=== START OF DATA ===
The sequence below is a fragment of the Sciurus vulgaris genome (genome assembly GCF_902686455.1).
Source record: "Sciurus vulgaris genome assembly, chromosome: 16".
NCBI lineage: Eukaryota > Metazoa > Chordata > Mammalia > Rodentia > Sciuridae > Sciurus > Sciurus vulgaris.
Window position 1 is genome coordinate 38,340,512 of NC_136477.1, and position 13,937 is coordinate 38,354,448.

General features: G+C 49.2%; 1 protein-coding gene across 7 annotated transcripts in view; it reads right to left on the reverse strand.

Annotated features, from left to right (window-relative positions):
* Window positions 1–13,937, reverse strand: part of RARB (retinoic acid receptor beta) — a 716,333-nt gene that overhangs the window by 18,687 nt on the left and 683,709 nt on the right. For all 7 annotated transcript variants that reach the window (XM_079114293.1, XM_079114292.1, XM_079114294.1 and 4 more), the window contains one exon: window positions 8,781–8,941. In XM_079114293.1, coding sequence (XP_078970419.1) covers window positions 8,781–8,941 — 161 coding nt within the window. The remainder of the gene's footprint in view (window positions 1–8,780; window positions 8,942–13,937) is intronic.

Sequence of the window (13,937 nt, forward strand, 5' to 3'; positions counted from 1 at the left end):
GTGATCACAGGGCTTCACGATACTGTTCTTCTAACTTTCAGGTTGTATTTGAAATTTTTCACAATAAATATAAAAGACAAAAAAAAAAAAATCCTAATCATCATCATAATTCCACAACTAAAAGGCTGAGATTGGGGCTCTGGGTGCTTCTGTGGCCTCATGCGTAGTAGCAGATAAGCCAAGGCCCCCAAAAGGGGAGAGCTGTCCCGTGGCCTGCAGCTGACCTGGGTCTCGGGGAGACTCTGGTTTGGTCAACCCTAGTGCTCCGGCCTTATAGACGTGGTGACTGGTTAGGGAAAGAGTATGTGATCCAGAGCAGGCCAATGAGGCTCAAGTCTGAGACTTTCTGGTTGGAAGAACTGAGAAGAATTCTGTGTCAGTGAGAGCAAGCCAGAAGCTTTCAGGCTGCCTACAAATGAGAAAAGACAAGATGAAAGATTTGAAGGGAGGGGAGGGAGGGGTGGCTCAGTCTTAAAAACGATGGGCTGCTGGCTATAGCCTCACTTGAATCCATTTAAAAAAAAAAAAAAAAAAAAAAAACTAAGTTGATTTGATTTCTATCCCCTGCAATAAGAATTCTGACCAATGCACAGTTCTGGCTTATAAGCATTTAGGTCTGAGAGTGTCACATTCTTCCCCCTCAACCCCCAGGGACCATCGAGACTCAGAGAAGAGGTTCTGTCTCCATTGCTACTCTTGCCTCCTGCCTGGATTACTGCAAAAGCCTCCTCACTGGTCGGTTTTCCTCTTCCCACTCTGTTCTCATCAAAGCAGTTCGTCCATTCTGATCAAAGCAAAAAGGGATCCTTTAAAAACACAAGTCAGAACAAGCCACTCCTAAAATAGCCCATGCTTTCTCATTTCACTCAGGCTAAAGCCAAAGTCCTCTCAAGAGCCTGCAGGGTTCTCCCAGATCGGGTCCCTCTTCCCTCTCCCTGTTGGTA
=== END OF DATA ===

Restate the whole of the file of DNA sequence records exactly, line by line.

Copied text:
The sequence below is a fragment of the Sciurus vulgaris genome (genome assembly GCF_902686455.1).
Source record: "Sciurus vulgaris genome assembly, chromosome: 16".
NCBI lineage: Eukaryota > Metazoa > Chordata > Mammalia > Rodentia > Sciuridae > Sciurus > Sciurus vulgaris.
Window position 1 is genome coordinate 38,340,512 of NC_136477.1, and position 13,937 is coordinate 38,354,448.

General features: G+C 49.2%; 1 protein-coding gene across 7 annotated transcripts in view; it reads right to left on the reverse strand.

Annotated features, from left to right (window-relative positions):
* Window positions 1–13,937, reverse strand: part of RARB (retinoic acid receptor beta) — a 716,333-nt gene that overhangs the window by 18,687 nt on the left and 683,709 nt on the right. For all 7 annotated transcript variants that reach the window (XM_079114293.1, XM_079114292.1, XM_079114294.1 and 4 more), the window contains one exon: window positions 8,781–8,941. In XM_079114293.1, coding sequence (XP_078970419.1) covers window positions 8,781–8,941 — 161 coding nt within the window. The remainder of the gene's footprint in view (window positions 1–8,780; window positions 8,942–13,937) is intronic.

Sequence of the window (13,937 nt, forward strand, 5' to 3'; positions counted from 1 at the left end):
GTGATCACAGGGCTTCACGATACTGTTCTTCTAACTTTCAGGTTGTATTTGAAATTTTTCACAATAAATATAAAAGACAAAAAAAAAAAAATCCTAATCATCATCATAATTCCACAACTAAAAGGCTGAGATTGGGGCTCTGGGTGCTTCTGTGGCCTCATGCGTAGTAGCAGATAAGCCAAGGCCCCCAAAAGGGGAGAGCTGTCCCGTGGCCTGCAGCTGACCTGGGTCTCGGGGAGACTCTGGTTTGGTCAACCCTAGTGCTCCGGCCTTATAGACGTGGTGACTGGTTAGGGAAAGAGTATGTGATCCAGAGCAGGCCAATGAGGCTCAAGTCTGAGACTTTCTGGTTGGAAGAACTGAGAAGAATTCTGTGTCAGTGAGAGCAAGCCAGAAGCTTTCAGGCTGCCTACAAATGAGAAAAGACAAGATGAAAGATTTGAAGGGAGGGGAGGGAGGGGTGGCTCAGTCTTAAAAACGATGGGCTGCTGGCTATAGCCTCACTTGAATCCATTTAAAAAAAAAAAAAAAAAAAAAAAACTAAGTTGATTTGATTTCTATCCCCTGCAATAAGAATTCTGACCAATGCACAGTTCTGGCTTATAAGCATTTAGGTCTGAGAGTGTCACATTCTTCCCCCTCAACCCCCAGGGACCATCGAGACTCAGAGAAGAGGTTCTGTCTCCATTGCTACTCTTGCCTCCTGCCTGGATTACTGCAAAAGCCTCCTCACTGGTCGGTTTTCCTCTTCCCACTCTGTTCTCATCAAAGCAGTTCGTCCATTCTGATCAAAGCAAAAAGGGATCCTTTAAAAACACAAGTCAGAACAAGCCACTCCTAAAATAGCCCATGCTTTCTCATTTCACTCAGGCTAAAGCCAAAGTCCTCTCAAGAGCCTGCAGGGTTCTCCCAGATCGGGTCCCTCTTCCCTCTCCCTGTTGGTA